Occasionally when I’ve been on dates I’ve been tempted to say my own version of “Take off your cool” when I feel like my date was showing off, not being real. “I want to get a glimpse of who you really are,” I feel like saying. But the truth is, if I look closely in the mirror, I have to admit that I often do my own version of this self-protective dance. In my version I let my insecurity drive the show and shut down a bit, ask a lot of questions, put a high-beam on my date, while revealing little of significance about myself, displaying no vulnerability. It’s a painful place to be primarily because it doesn’t reflect who I truly am. But self-awareness is the first step toward healing, right? And, among many other things, this should remind me to be more compassionate about somebody else’s version of cool.

The OutKast version of Take Off Your Cool is this week’s Song of the Week.

Norah Jones at The Blue Note. Robert Glasper is to her left. October 13, 2023.

And, Crushes, can anyone help me with this? I received the “Ask Dish” question below, and it’s a doozy. I completely relate to it, as in I‘d like to know the answer myself.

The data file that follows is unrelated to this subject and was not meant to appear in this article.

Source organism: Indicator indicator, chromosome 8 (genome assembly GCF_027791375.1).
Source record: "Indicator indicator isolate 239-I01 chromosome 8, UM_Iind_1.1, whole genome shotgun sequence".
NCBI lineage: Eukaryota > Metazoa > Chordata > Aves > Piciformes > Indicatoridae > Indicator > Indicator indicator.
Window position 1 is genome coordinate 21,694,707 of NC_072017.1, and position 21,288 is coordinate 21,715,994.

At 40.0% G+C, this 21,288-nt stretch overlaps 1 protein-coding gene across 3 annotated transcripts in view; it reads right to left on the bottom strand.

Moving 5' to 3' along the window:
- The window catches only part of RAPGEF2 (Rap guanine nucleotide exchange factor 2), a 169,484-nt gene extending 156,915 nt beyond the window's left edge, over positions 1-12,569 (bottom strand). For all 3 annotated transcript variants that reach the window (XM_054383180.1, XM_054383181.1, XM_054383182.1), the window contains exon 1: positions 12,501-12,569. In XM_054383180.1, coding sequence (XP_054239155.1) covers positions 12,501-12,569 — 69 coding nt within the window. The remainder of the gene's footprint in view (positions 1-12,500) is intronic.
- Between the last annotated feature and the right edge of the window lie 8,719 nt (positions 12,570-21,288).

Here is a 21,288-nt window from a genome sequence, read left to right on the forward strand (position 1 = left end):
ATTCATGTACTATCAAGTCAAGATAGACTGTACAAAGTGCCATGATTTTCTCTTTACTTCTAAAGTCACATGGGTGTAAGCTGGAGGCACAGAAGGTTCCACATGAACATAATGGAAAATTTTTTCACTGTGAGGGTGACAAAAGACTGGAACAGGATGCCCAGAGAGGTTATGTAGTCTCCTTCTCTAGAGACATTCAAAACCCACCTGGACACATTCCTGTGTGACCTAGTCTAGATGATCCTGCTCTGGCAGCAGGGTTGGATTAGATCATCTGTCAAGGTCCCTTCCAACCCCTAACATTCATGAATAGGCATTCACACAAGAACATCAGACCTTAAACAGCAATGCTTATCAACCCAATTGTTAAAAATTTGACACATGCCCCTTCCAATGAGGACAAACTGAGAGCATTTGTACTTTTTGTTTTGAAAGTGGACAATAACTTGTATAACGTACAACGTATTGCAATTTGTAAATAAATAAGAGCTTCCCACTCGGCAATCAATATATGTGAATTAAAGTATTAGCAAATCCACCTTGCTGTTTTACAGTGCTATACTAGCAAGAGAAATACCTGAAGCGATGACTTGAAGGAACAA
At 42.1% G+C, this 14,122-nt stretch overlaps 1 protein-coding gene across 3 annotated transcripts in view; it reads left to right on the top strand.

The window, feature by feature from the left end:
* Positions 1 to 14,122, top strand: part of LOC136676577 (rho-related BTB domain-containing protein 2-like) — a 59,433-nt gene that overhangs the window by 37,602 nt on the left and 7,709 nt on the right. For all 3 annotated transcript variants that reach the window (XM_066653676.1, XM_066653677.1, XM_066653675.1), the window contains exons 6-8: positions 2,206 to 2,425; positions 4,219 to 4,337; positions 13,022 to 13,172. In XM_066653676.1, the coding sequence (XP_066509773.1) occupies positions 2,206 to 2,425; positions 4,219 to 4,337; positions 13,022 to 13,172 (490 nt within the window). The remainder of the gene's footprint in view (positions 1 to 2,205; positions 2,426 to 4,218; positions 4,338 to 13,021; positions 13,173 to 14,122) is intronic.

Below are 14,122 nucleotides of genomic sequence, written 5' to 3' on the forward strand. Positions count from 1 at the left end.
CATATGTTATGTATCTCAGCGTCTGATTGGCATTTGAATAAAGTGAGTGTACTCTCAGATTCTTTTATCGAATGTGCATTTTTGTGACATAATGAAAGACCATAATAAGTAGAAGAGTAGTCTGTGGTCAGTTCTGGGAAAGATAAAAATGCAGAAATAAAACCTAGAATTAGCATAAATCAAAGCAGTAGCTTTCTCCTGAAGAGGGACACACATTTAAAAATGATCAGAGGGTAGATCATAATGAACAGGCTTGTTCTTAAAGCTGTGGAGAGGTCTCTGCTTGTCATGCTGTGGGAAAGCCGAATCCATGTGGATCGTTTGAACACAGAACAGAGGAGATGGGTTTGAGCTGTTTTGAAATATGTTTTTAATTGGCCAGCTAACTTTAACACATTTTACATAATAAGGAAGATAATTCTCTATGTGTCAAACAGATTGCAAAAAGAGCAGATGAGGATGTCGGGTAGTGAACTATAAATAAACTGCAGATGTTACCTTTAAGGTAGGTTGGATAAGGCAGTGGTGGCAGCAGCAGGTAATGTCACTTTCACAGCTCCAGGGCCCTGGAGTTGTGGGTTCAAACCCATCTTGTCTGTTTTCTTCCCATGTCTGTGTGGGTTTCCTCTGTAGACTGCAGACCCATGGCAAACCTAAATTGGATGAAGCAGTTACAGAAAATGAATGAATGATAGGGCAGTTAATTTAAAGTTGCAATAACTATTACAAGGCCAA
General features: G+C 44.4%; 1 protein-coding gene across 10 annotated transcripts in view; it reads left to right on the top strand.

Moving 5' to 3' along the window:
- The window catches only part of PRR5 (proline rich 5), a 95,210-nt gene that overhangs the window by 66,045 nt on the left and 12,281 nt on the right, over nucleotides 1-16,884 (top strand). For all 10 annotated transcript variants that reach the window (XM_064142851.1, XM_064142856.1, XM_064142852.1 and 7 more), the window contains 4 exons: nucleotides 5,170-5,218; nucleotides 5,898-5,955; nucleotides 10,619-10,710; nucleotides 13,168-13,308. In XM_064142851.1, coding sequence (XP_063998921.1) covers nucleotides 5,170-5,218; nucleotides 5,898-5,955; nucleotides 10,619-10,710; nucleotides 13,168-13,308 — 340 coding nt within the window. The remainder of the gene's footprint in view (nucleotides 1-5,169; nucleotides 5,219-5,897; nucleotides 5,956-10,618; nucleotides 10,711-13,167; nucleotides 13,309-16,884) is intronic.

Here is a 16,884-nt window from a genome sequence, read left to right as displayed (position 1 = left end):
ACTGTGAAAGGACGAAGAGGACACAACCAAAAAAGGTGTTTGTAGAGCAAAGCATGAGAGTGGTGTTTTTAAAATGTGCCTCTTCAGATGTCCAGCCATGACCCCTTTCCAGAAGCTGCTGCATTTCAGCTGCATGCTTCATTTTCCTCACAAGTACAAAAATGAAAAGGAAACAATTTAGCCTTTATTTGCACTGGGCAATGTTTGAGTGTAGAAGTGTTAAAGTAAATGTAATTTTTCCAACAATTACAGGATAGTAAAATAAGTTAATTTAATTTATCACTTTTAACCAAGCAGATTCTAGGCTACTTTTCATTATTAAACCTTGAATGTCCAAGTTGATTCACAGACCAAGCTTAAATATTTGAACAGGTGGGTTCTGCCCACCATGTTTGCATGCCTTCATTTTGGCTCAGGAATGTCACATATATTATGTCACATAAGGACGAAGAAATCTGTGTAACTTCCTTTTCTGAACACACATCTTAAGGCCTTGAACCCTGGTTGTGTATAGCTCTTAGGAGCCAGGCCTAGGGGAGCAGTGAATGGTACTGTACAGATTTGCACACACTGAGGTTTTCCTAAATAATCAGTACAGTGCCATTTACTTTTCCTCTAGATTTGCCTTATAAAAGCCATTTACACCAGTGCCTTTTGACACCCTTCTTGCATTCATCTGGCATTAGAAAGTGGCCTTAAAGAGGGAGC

“Dear Dish: Can you write about how to find friends who want to go out on the weekend for dinner, concerts, theater, etc., and aren’t driven by finding a romantic partner? That’s where I feel like I am right now, but my few single friends are women looking for men who are more interested in the “party“ scene than I am. Going to places where they are likely to meet available men who are looking. I’m newly single and in my 50’s. Thoughts?” XO, Nancy

This is a more complicated question than it appears at first blush. It almost hurts to read it, the whole thing was once so tender for me. The question only hints at how vulnerable and exposed we feel as solo’s on the weekends, in particular when you have gone from being partnered-up to single, but the world at large (and yours in particular) is primarily organized around couples. I have a friend who is adamant that if he doesn’t have a plan for a Saturday night, he’s a loser. (And, to give you some sense, any “most eligible bachelor list” anywhere he is at would have him at the top of that list. So this is a vulnerability that runs deep and defies rational thinking.) In addition to any sensitivity you may have around your romantic status, it also goes to the nature of your friendships, and to potential hazards around relying on friends for the “exposed weekend” periods who are focused on actively looking for somebody romantic to replace you with asap.

If you have any reactions, thoughts or suggestions to offer Nancy, please share them by pressing the link below (it’s anonymous!). Or email me at Dish@PrimeCrush.com.